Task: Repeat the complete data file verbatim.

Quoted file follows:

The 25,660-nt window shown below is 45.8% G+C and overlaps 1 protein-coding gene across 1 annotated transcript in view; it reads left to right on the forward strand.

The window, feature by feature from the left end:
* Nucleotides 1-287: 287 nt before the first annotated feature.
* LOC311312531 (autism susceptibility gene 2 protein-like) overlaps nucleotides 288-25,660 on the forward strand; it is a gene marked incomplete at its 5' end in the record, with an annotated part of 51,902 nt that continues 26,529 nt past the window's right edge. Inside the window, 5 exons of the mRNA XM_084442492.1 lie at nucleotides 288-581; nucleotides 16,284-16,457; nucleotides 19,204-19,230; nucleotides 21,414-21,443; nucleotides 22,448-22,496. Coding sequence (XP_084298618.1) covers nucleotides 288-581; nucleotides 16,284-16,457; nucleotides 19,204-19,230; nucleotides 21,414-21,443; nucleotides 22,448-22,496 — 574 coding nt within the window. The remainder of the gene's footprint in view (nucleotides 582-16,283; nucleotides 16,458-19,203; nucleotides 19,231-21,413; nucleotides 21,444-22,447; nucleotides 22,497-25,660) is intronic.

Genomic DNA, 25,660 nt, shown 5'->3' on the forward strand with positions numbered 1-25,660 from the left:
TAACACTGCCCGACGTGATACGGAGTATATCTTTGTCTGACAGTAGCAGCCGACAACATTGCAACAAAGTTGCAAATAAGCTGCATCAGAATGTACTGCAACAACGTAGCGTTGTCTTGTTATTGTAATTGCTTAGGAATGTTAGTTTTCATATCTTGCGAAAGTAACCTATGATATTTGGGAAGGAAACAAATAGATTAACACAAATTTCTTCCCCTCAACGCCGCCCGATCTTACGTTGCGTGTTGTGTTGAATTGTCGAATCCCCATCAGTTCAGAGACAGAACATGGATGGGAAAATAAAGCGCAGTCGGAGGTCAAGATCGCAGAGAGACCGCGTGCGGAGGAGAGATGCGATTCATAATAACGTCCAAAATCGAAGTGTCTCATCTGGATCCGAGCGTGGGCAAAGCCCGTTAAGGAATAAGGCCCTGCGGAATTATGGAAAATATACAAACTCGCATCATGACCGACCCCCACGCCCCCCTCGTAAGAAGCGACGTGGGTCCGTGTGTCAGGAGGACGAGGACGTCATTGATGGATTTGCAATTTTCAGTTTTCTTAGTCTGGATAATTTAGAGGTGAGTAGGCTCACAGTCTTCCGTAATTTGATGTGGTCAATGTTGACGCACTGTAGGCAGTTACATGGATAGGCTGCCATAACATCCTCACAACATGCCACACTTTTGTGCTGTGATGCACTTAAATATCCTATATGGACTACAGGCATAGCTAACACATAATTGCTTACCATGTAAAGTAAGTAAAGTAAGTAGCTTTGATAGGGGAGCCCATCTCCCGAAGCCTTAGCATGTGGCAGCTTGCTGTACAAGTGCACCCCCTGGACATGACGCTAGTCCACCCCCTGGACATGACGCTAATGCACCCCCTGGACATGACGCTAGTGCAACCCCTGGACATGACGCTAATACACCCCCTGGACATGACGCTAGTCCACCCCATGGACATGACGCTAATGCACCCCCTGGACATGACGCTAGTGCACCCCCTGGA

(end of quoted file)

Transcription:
The 25,660-nt window shown below is 45.8% G+C and overlaps 1 protein-coding gene across 1 annotated transcript in view; it reads left to right on the forward strand.

The window, feature by feature from the left end:
* Nucleotides 1-287: 287 nt before the first annotated feature.
* LOC311312531 (autism susceptibility gene 2 protein-like) overlaps nucleotides 288-25,660 on the forward strand; it is a gene marked incomplete at its 5' end in the record, with an annotated part of 51,902 nt that continues 26,529 nt past the window's right edge. Inside the window, 5 exons of the mRNA XM_084442492.1 lie at nucleotides 288-581; nucleotides 16,284-16,457; nucleotides 19,204-19,230; nucleotides 21,414-21,443; nucleotides 22,448-22,496. Coding sequence (XP_084298618.1) covers nucleotides 288-581; nucleotides 16,284-16,457; nucleotides 19,204-19,230; nucleotides 21,414-21,443; nucleotides 22,448-22,496 — 574 coding nt within the window. The remainder of the gene's footprint in view (nucleotides 582-16,283; nucleotides 16,458-19,203; nucleotides 19,231-21,413; nucleotides 21,444-22,447; nucleotides 22,497-25,660) is intronic.

Genomic DNA, 25,660 nt, shown 5'->3' on the forward strand with positions numbered 1-25,660 from the left:
TAACACTGCCCGACGTGATACGGAGTATATCTTTGTCTGACAGTAGCAGCCGACAACATTGCAACAAAGTTGCAAATAAGCTGCATCAGAATGTACTGCAACAACGTAGCGTTGTCTTGTTATTGTAATTGCTTAGGAATGTTAGTTTTCATATCTTGCGAAAGTAACCTATGATATTTGGGAAGGAAACAAATAGATTAACACAAATTTCTTCCCCTCAACGCCGCCCGATCTTACGTTGCGTGTTGTGTTGAATTGTCGAATCCCCATCAGTTCAGAGACAGAACATGGATGGGAAAATAAAGCGCAGTCGGAGGTCAAGATCGCAGAGAGACCGCGTGCGGAGGAGAGATGCGATTCATAATAACGTCCAAAATCGAAGTGTCTCATCTGGATCCGAGCGTGGGCAAAGCCCGTTAAGGAATAAGGCCCTGCGGAATTATGGAAAATATACAAACTCGCATCATGACCGACCCCCACGCCCCCCTCGTAAGAAGCGACGTGGGTCCGTGTGTCAGGAGGACGAGGACGTCATTGATGGATTTGCAATTTTCAGTTTTCTTAGTCTGGATAATTTAGAGGTGAGTAGGCTCACAGTCTTCCGTAATTTGATGTGGTCAATGTTGACGCACTGTAGGCAGTTACATGGATAGGCTGCCATAACATCCTCACAACATGCCACACTTTTGTGCTGTGATGCACTTAAATATCCTATATGGACTACAGGCATAGCTAACACATAATTGCTTACCATGTAAAGTAAGTAAAGTAAGTAGCTTTGATAGGGGAGCCCATCTCCCGAAGCCTTAGCATGTGGCAGCTTGCTGTACAAGTGCACCCCCTGGACATGACGCTAGTCCACCCCCTGGACATGACGCTAATGCACCCCCTGGACATGACGCTAGTGCAACCCCTGGACATGACGCTAATACACCCCCTGGACATGACGCTAGTCCACCCCATGGACATGACGCTAATGCACCCCCTGGACATGACGCTAGTGCACCCCCTGGA